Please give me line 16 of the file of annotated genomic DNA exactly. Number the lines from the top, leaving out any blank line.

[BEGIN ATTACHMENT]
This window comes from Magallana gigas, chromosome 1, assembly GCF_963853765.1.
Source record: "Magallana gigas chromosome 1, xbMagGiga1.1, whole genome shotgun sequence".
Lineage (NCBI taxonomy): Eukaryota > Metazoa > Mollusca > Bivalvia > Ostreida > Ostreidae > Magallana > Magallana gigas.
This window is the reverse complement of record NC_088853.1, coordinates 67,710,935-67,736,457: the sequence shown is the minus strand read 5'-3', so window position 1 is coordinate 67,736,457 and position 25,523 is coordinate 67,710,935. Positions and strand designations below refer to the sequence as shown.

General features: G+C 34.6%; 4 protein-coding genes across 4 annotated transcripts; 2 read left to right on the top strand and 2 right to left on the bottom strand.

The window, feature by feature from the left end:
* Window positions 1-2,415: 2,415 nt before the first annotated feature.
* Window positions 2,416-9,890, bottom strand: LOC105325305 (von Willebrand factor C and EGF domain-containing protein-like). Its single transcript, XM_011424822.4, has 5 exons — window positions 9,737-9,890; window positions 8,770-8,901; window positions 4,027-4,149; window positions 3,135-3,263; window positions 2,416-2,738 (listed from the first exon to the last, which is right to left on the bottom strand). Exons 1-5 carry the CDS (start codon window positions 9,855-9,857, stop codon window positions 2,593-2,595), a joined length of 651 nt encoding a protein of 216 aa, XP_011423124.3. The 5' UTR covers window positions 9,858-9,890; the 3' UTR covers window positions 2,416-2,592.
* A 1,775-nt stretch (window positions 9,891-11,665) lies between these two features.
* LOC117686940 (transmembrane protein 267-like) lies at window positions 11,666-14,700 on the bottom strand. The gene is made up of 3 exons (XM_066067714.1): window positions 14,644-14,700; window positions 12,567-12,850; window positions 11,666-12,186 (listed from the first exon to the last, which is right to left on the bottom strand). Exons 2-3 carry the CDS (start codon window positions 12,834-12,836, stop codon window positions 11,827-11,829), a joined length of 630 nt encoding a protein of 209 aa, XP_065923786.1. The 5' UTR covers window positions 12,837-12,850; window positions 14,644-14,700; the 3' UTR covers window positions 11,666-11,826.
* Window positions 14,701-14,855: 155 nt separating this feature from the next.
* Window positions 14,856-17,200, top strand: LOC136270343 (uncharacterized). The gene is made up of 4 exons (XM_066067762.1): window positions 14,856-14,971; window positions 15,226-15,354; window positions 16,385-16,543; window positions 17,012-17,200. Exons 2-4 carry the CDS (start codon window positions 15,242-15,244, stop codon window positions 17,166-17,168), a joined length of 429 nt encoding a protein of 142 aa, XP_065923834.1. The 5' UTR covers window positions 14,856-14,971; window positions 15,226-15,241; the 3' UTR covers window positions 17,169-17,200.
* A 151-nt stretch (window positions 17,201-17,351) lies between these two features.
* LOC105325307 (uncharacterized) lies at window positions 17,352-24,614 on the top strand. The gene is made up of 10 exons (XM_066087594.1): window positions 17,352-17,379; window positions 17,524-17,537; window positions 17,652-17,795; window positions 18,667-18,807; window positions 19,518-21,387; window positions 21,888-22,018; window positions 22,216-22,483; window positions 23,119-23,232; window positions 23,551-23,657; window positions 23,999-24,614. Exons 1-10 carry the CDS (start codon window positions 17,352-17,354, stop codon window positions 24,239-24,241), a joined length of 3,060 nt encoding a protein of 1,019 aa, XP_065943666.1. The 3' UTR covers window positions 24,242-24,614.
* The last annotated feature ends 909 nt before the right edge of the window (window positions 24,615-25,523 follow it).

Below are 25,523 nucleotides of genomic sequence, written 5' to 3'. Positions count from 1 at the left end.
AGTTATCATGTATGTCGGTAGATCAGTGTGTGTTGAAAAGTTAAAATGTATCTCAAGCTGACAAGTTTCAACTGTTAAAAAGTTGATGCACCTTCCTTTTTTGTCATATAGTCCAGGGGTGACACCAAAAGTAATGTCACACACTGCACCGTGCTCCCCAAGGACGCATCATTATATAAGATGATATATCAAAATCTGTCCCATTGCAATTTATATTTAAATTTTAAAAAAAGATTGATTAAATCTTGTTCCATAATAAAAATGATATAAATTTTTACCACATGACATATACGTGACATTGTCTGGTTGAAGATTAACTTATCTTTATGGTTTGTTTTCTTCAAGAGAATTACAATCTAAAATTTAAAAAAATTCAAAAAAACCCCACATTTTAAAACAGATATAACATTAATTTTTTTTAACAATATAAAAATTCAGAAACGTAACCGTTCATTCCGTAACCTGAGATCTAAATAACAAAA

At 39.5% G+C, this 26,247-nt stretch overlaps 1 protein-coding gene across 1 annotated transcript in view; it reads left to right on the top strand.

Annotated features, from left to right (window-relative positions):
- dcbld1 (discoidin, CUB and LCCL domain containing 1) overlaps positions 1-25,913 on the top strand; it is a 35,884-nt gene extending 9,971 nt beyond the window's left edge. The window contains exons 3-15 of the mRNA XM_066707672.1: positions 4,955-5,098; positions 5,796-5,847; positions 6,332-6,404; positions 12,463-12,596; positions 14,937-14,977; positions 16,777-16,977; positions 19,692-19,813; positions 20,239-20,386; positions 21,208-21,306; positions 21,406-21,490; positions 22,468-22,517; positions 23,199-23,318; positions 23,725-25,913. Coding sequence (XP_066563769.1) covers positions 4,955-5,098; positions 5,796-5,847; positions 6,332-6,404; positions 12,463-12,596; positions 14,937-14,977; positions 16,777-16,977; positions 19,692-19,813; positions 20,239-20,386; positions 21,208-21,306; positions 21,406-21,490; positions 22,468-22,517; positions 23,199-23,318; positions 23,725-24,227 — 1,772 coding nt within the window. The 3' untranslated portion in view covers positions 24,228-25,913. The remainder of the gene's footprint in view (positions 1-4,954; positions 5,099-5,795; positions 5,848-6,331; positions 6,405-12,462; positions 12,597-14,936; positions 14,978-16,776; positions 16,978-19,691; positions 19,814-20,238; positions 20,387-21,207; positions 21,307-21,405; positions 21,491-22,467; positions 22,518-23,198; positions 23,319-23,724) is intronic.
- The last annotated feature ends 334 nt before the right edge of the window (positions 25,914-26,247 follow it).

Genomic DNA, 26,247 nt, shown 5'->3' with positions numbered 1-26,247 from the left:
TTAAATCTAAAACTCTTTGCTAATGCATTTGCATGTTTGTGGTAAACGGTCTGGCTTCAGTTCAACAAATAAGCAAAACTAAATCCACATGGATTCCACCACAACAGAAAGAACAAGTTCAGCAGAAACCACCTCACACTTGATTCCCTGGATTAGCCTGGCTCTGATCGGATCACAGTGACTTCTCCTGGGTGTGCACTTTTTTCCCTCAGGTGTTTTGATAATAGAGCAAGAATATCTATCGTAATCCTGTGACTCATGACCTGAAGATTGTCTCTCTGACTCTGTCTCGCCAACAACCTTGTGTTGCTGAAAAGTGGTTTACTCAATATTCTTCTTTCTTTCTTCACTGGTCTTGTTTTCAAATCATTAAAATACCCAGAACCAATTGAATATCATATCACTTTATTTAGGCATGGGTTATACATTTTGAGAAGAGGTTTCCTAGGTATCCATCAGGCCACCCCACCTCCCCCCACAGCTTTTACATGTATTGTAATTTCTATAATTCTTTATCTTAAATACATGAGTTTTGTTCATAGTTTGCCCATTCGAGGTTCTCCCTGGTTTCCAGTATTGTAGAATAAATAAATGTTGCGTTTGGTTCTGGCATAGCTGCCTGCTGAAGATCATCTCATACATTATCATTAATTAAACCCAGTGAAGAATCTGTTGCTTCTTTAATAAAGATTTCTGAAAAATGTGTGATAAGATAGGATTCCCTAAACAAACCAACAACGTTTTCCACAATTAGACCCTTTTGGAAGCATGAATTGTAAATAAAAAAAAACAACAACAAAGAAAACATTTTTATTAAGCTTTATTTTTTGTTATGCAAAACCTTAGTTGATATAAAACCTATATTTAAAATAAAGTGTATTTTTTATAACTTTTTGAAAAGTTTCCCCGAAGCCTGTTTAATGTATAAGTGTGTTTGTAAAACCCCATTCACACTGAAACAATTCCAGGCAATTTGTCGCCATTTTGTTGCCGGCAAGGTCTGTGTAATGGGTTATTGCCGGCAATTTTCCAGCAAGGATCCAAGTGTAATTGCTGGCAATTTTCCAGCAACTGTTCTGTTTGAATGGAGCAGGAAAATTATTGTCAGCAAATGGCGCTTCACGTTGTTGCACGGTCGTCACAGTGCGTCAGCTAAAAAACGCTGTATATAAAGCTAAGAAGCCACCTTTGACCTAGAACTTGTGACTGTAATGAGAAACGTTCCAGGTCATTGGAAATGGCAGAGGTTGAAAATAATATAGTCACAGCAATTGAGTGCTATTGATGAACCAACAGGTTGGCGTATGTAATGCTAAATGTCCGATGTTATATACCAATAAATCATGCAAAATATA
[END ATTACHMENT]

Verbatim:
Below are 25,523 nucleotides of genomic sequence, written 5' to 3'. Positions count from 1 at the left end.